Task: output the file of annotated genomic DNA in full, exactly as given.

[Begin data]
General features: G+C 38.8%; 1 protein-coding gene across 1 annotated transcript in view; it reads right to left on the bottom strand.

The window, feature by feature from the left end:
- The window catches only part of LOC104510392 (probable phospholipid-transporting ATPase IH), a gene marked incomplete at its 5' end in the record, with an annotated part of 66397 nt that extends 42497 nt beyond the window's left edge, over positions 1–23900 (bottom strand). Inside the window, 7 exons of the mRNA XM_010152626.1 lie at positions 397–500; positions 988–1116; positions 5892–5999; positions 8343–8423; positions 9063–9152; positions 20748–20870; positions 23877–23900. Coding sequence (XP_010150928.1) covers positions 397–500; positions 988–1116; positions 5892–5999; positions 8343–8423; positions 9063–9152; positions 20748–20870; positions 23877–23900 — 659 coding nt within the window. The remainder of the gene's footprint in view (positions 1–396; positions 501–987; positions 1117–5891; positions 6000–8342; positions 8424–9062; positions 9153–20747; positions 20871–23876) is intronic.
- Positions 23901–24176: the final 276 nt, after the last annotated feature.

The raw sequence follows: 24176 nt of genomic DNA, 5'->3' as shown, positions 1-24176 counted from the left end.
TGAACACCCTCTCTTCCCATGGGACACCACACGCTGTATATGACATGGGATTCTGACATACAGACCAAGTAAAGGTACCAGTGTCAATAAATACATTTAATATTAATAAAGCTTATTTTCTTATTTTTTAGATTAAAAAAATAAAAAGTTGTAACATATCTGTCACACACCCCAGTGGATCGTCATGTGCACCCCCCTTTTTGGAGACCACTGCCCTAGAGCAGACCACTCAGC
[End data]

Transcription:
General features: G+C 38.8%; 1 protein-coding gene across 1 annotated transcript in view; it reads right to left on the bottom strand.

The window, feature by feature from the left end:
- The window catches only part of LOC104510392 (probable phospholipid-transporting ATPase IH), a gene marked incomplete at its 5' end in the record, with an annotated part of 66397 nt that extends 42497 nt beyond the window's left edge, over positions 1–23900 (bottom strand). Inside the window, 7 exons of the mRNA XM_010152626.1 lie at positions 397–500; positions 988–1116; positions 5892–5999; positions 8343–8423; positions 9063–9152; positions 20748–20870; positions 23877–23900. Coding sequence (XP_010150928.1) covers positions 397–500; positions 988–1116; positions 5892–5999; positions 8343–8423; positions 9063–9152; positions 20748–20870; positions 23877–23900 — 659 coding nt within the window. The remainder of the gene's footprint in view (positions 1–396; positions 501–987; positions 1117–5891; positions 6000–8342; positions 8424–9062; positions 9153–20747; positions 20871–23876) is intronic.
- Positions 23901–24176: the final 276 nt, after the last annotated feature.

The raw sequence follows: 24176 nt of genomic DNA, 5'->3' as shown, positions 1-24176 counted from the left end.
TGAACACCCTCTCTTCCCATGGGACACCACACGCTGTATATGACATGGGATTCTGACATACAGACCAAGTAAAGGTACCAGTGTCAATAAATACATTTAATATTAATAAAGCTTATTTTCTTATTTTTTAGATTAAAAAAATAAAAAGTTGTAACATATCTGTCACACACCCCAGTGGATCGTCATGTGCACCCCCCTTTTTGGAGACCACTGCCCTAGAGCAGACCACTCAGC